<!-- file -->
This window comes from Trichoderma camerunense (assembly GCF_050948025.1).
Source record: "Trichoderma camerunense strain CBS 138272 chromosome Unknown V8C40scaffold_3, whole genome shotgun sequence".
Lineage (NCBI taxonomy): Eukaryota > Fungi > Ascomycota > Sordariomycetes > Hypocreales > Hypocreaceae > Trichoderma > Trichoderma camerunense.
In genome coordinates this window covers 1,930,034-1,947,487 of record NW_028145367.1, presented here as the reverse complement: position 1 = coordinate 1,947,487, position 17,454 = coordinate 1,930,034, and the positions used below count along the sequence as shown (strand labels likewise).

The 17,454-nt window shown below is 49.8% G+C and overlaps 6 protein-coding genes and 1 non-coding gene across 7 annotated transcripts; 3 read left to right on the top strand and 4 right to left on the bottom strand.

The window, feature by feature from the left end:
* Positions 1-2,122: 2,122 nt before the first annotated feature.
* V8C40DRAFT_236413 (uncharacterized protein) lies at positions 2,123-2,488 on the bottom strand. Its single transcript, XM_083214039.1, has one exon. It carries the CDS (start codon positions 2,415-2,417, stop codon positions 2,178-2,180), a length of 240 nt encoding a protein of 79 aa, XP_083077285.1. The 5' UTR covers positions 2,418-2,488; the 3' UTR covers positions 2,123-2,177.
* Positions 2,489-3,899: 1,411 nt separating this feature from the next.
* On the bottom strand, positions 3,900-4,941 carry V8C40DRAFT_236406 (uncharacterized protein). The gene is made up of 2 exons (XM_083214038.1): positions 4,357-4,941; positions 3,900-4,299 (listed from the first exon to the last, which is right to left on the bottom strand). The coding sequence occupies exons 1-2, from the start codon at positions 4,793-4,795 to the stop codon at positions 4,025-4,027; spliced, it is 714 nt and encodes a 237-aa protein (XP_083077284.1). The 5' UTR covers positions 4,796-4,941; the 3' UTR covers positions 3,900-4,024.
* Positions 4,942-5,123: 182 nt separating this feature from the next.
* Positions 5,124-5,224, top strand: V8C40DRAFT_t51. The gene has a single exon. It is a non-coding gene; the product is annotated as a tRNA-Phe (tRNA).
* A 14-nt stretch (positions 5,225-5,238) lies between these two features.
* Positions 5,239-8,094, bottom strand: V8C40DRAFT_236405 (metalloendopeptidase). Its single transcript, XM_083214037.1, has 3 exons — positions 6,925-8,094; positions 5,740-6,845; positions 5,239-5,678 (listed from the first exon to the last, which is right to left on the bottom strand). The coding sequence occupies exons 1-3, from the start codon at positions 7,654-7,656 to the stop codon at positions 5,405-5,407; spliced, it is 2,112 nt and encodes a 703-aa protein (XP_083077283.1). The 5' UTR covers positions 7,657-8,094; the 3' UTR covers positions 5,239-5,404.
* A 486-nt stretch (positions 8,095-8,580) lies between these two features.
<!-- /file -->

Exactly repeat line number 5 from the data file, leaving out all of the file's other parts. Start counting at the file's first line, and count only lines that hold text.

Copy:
The 17,454-nt window shown below is 49.8% G+C and overlaps 6 protein-coding genes and 1 non-coding gene across 7 annotated transcripts; 3 read left to right on the top strand and 4 right to left on the bottom strand.